Adelson bids for spot in Japanese market

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Sheldon Adelson, chairman and CEO of the world's largest gambling company by market value - Las Vegas Sands - has set his sights, and his cash, eastward to one of the only great untapped gaming markets left.

At a media briefing in Tokyo last month, the billionaire gambling mogul vowed to "spend whatever it takes" to secure one of the few licences that will allow him to operate in what has been predicted to become Asia's second largest casino market - Japan.

While betting on horse, boat and bicycle races is allowed in Japan, casinos are still banned despite a decade of deliberation. But with worsening government debt, nearby success in Macau, China and Singapore and a new emphasis on tourism culminating in Tokyo hosting the 2020 Olympics, it seems there are ever more incentives to legalise.

Adelson offers one more: "Would I spend $10bn? Yes." Although he notes he would prefer to keep it at $7bn. But Sands can "spend $10bn without borrowing money" he added, while competitors "can't".

The lucrative opportunity has also captured the attention of fellow operators MGM Resorts International, Ceasars Entertainment Corp, Melco and Wynn Resorts Ltd.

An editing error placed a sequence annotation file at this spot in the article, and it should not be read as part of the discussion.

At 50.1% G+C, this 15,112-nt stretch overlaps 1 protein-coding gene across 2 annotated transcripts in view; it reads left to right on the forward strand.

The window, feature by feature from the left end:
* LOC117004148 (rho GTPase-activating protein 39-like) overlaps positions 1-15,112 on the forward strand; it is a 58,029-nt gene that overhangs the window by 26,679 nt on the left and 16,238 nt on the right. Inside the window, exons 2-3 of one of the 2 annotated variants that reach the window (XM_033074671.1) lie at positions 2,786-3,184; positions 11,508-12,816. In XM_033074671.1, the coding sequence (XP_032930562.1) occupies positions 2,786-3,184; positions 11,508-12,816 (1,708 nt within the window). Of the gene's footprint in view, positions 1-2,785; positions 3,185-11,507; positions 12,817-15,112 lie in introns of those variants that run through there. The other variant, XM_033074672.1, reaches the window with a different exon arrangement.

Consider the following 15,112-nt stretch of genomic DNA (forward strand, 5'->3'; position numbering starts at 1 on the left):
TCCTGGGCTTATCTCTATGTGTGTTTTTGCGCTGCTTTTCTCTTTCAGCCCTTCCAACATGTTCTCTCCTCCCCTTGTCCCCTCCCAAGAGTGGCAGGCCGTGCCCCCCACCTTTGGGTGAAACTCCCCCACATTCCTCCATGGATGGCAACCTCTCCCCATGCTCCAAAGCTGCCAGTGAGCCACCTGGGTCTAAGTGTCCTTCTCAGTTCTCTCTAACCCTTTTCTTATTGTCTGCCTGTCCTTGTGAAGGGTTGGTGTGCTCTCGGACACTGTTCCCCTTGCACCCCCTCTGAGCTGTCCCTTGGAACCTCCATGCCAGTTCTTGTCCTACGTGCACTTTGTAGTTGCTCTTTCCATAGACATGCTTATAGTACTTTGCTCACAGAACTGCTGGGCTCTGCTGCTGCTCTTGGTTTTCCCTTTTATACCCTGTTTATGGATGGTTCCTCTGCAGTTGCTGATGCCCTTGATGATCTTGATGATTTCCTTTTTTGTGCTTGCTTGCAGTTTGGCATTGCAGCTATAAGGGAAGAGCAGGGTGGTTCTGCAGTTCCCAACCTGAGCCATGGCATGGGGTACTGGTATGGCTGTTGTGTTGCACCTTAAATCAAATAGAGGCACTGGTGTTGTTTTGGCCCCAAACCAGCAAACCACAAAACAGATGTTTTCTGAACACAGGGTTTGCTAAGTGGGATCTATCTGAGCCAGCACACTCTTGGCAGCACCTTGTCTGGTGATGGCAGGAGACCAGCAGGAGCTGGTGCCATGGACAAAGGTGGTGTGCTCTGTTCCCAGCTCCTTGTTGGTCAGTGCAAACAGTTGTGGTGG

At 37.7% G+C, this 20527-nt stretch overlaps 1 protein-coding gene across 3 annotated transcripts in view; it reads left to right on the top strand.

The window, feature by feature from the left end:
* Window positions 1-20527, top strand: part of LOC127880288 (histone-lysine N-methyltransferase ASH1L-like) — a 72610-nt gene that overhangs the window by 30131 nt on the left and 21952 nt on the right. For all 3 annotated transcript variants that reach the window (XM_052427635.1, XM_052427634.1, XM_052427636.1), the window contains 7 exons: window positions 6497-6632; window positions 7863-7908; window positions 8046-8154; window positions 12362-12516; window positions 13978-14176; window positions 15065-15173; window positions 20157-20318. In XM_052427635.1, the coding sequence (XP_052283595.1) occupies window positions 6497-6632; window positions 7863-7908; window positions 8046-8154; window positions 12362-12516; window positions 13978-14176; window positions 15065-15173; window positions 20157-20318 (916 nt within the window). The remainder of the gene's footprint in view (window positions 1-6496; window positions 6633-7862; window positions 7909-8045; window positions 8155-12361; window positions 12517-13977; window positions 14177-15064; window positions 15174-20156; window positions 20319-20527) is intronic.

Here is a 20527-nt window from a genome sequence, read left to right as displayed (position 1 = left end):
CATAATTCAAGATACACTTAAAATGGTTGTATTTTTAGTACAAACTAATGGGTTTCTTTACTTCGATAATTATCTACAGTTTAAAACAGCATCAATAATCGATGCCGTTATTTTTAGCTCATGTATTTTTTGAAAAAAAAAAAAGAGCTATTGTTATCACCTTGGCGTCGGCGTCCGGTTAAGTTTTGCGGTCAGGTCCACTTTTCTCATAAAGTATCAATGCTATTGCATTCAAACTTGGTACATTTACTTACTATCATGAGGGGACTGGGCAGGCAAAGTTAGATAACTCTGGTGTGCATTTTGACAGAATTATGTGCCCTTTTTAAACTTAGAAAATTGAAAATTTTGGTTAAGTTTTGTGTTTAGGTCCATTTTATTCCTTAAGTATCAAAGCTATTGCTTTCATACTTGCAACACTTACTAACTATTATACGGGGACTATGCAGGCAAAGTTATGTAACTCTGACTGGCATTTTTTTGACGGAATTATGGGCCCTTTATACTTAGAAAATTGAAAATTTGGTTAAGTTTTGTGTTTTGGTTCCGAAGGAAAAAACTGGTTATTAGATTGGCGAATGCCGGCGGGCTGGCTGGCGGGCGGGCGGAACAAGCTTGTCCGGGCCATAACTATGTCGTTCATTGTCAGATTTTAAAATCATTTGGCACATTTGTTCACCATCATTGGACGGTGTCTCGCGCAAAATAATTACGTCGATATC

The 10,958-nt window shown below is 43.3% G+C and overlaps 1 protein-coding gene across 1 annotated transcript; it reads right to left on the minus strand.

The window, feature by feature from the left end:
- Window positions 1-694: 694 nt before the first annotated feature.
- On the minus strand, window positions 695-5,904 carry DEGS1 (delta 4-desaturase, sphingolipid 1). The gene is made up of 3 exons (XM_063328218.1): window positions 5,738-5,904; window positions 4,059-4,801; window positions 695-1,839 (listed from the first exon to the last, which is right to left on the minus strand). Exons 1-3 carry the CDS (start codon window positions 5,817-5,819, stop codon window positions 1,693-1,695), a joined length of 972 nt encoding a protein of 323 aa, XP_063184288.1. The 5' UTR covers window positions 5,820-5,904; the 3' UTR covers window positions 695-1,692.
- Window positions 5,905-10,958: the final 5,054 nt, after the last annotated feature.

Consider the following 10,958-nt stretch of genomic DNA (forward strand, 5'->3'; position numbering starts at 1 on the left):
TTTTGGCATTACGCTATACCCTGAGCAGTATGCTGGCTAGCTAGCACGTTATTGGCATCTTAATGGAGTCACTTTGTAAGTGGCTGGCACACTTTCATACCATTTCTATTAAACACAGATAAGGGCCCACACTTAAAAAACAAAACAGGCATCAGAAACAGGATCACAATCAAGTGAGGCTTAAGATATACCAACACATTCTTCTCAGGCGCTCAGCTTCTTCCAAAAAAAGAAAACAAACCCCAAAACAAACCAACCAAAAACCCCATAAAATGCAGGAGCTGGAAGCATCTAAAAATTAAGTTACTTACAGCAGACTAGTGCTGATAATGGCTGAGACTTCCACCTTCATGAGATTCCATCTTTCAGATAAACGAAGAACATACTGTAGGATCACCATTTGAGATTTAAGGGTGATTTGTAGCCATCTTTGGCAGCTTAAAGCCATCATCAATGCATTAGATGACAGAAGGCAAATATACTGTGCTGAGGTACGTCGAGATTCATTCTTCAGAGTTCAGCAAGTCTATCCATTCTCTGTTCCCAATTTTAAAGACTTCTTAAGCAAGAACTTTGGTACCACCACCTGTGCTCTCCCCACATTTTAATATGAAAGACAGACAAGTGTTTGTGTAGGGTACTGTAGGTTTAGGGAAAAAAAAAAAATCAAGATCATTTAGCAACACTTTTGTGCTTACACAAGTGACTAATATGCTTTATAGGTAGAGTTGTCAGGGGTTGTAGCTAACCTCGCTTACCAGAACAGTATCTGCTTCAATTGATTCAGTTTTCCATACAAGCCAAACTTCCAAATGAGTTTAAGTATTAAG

Both US and Asian operators are already in the process of setting up large scale integrated resorts across the continent in the hope of earning similar revenues to those generated in Singapore and Macau.

Sands are already the largest foreign operators in Macau, a special administrative region of China and the only place in the country where casinos are allowed. According to data compiled by Bloomberg, Sands’ casinos in Macau and Singapore together accounted for 91% of the company's adjusted earnings before interest, taxes, depreciation and amortisation last year.

While Sands’ success could prove an advantage, Reuters report that Adelson's "aggressive, go it alone strategy" is "worrying lawmakers and business men who want domestic firms to play a significant role" in future casino businesses.

While Adelson seems reluctant, others have stated they are willing to work with domestic partners.

David Green, head of Macau-based Newpage Consulting, which focuses on the gaming industry, told Reuters that working with domestic stakeholders will be a major challenge and a "real learning experience" for foreign operators looking at Japan.

With lawmakers taking steps towards legalisation and further developments expected in the spring, the competition for a slice of what could become one of the most profitable casino markets is sure to get even fiercer.

Emma Rumney
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